That’s a lot of writing! This writing/blog overload is probably why this blog hasn’t been too heavy on the posts. Hopefully as the new interns come in and Suzanne travels with them, she’ll be their Ace and their blog will flourish beyond all our wildest dreams!

It’s been a blast being a Gotham Intern, if you’re looking to be a part of a fun community and surround yourself with writers and people thinking and talking about writing and you have some free days in the week, definitely check it out.

It’s a farewell of sorts because it isn’t really goodbye. I’ve seen it proven that once you’re a part of Gotham, you’re always a part of Gotham. There are so many former interns who help out at registrations and events and the write-ins. Interns take classes and stop by the office fairly often. So I’ll still be around.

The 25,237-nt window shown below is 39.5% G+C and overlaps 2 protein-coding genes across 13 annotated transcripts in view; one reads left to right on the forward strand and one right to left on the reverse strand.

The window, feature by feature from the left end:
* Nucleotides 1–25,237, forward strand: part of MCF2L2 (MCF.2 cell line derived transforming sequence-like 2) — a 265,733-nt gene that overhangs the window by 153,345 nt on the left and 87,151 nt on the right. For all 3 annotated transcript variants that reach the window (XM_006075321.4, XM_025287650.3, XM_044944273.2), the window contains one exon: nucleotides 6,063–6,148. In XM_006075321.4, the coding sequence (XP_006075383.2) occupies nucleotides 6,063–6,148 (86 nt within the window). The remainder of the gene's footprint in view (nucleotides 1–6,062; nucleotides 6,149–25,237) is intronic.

Until my next Gotham Adventure!


Engage With Your Page



Last Saturday afternoon I worked a Write-In at Two Moon Cafe in Brooklyn with the completely hilarious and ridiculous instructor Pete Jensen.  We both had also worked the Write-In that previous Friday night, where I joked with him, saying he better come up with some good prompts because I was planning to participate.

Saturday came and we had a good crowd of about 12 or so people, half being walk-ins.  The muffins, brownies, and shortbread cookies were DELISH, and the coffee was pretty good for a not-coffee-drinker.  Enough about the food.  Time came for Pete to deliver, and from that came the prompt:  Calling in sick.

The twenty minutes flew by.  I remember physically writing and being in the moments of thinking of words and of how to spell them and how to arrange them.  Then, time was simply up.